Benning, Amirta (2011)
Ph.D. thesis, University of Birmingham.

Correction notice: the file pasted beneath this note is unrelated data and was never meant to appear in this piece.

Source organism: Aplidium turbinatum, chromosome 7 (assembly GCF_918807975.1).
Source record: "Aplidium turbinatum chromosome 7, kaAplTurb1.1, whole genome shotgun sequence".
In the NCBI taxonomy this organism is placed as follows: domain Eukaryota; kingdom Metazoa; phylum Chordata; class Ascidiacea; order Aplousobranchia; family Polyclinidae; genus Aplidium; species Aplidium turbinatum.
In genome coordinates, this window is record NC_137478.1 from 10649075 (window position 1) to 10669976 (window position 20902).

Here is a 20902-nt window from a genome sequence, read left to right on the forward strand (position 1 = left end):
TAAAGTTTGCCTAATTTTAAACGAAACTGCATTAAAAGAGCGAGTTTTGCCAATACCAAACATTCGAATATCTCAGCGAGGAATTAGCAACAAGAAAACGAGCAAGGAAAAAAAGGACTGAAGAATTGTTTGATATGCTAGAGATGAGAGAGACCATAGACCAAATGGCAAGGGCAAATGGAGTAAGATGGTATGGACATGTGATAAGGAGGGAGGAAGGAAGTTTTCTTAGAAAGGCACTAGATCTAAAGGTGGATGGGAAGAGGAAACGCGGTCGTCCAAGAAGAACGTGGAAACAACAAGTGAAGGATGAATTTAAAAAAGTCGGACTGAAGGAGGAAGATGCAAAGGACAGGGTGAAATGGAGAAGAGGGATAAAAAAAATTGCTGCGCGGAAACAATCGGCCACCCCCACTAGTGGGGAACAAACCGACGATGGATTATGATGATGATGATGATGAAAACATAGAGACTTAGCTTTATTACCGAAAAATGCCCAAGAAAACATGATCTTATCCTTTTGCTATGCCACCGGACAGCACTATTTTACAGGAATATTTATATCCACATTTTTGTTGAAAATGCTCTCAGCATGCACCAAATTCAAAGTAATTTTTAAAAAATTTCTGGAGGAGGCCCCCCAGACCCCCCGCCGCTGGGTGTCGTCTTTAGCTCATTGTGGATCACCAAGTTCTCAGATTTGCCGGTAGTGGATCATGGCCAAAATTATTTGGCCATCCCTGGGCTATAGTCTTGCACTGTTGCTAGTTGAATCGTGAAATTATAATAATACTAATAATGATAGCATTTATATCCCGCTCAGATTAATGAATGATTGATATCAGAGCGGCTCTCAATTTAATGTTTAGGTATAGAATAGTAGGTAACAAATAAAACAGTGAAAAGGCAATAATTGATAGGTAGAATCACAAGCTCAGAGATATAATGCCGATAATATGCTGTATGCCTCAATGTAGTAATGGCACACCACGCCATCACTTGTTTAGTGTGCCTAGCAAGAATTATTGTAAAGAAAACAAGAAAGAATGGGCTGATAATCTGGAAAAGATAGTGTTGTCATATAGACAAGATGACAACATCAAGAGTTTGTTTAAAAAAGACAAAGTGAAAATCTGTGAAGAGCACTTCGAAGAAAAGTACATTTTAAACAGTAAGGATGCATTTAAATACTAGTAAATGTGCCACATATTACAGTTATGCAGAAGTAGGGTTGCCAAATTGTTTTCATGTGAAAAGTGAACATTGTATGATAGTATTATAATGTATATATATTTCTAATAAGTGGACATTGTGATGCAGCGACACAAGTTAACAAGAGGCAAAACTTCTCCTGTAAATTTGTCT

This thesis describes study designs for the robust evaluation of complex patient safety interventions. Fundamentally, study designs available to measure the effectiveness of patient safety interventions fall into two categories – those that use contemporaneous controls, and those that do not. A review of the recent literature (245 citations) revealed that most studies were single-centre (63%), and the majority of these did not use contemporaneous controls (84%); whilst in multi-centre studies (37%) the number of studies using contemporaneous controls (49%) equalled the number of studies that that did not (51%). Studies that do not use contemporaneous controls dominate the literature, but they are weak and subject to bias. The thesis further discussed a case-study, as an exemplar for the evaluation of a highly complex patient safety intervention – the Safer Patients Initiative (SPI), which sought to generically strengthen hospitals, whilst improving frontline activities. The evaluation was a before and after study, with contemporaneous controls. It used mixed-methods, so that the triangulation of a one type of research finding could be reinforced when corroborated by the finding of another type. Uniquely, it also, compared the rates of change across control and SPI hospitals – an approach referred to as the “difference-in-difference” method.
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